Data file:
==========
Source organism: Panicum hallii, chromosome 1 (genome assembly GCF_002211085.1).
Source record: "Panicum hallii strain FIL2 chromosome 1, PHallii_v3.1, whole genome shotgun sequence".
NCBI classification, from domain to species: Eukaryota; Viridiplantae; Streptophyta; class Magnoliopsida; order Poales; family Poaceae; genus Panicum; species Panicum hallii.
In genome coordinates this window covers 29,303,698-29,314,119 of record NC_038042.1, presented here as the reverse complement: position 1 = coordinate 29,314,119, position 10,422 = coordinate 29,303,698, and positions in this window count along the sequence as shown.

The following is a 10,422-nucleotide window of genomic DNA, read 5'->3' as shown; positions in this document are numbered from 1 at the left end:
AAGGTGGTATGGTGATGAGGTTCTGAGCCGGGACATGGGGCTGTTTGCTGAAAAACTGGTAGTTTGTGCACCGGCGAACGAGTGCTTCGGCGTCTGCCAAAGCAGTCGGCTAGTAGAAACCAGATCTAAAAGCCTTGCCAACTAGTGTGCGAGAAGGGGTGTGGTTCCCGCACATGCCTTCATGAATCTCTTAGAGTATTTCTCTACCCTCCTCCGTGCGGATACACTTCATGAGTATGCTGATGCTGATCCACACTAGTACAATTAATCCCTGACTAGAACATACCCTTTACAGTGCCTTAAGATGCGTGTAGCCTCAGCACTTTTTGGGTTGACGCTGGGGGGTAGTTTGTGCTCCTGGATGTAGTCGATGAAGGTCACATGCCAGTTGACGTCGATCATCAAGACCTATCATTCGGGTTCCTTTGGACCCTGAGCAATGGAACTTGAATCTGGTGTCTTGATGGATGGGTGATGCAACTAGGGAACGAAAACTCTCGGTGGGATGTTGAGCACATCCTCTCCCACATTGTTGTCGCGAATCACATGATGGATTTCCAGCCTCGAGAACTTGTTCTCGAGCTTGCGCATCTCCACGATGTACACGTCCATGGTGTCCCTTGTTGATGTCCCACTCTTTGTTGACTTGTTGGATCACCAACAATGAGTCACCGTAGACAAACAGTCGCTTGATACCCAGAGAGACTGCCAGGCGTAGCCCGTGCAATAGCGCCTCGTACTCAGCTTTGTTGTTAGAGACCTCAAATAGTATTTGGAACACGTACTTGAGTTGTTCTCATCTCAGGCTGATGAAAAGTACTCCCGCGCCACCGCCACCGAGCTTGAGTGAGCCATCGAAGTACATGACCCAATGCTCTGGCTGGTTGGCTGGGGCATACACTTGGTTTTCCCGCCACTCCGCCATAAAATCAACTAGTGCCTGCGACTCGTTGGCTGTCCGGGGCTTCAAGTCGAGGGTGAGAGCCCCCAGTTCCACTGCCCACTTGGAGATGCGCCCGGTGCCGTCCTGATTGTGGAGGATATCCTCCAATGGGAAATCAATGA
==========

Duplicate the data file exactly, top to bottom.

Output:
Source organism: Panicum hallii, chromosome 1 (genome assembly GCF_002211085.1).
Source record: "Panicum hallii strain FIL2 chromosome 1, PHallii_v3.1, whole genome shotgun sequence".
NCBI classification, from domain to species: Eukaryota; Viridiplantae; Streptophyta; class Magnoliopsida; order Poales; family Poaceae; genus Panicum; species Panicum hallii.
In genome coordinates this window covers 29,303,698-29,314,119 of record NC_038042.1, presented here as the reverse complement: position 1 = coordinate 29,314,119, position 10,422 = coordinate 29,303,698, and positions in this window count along the sequence as shown.

The following is a 10,422-nucleotide window of genomic DNA, read 5'->3' as shown; positions in this document are numbered from 1 at the left end:
AAGGTGGTATGGTGATGAGGTTCTGAGCCGGGACATGGGGCTGTTTGCTGAAAAACTGGTAGTTTGTGCACCGGCGAACGAGTGCTTCGGCGTCTGCCAAAGCAGTCGGCTAGTAGAAACCAGATCTAAAAGCCTTGCCAACTAGTGTGCGAGAAGGGGTGTGGTTCCCGCACATGCCTTCATGAATCTCTTAGAGTATTTCTCTACCCTCCTCCGTGCGGATACACTTCATGAGTATGCTGATGCTGATCCACACTAGTACAATTAATCCCTGACTAGAACATACCCTTTACAGTGCCTTAAGATGCGTGTAGCCTCAGCACTTTTTGGGTTGACGCTGGGGGGTAGTTTGTGCTCCTGGATGTAGTCGATGAAGGTCACATGCCAGTTGACGTCGATCATCAAGACCTATCATTCGGGTTCCTTTGGACCCTGAGCAATGGAACTTGAATCTGGTGTCTTGATGGATGGGTGATGCAACTAGGGAACGAAAACTCTCGGTGGGATGTTGAGCACATCCTCTCCCACATTGTTGTCGCGAATCACATGATGGATTTCCAGCCTCGAGAACTTGTTCTCGAGCTTGCGCATCTCCACGATGTACACGTCCATGGTGTCCCTTGTTGATGTCCCACTCTTTGTTGACTTGTTGGATCACCAACAATGAGTCACCGTAGACAAACAGTCGCTTGATACCCAGAGAGACTGCCAGGCGTAGCCCGTGCAATAGCGCCTCGTACTCAGCTTTGTTGTTAGAGACCTCAAATAGTATTTGGAACACGTACTTGAGTTGTTCTCATCTCAGGCTGATGAAAAGTACTCCCGCGCCACCGCCACCGAGCTTGAGTGAGCCATCGAAGTACATGACCCAATGCTCTGGCTGGTTGGCTGGGGCATACACTTGGTTTTCCCGCCACTCCGCCATAAAATCAACTAGTGCCTGCGACTCGTTGGCTGTCCGGGGCTTCAAGTCGAGGGTGAGAGCCCCCAGTTCCACTGCCCACTTGGAGATGCGCCCGGTGCCGTCCTGATTGTGGAGGATATCCTCCAATGGGAAATCAATGA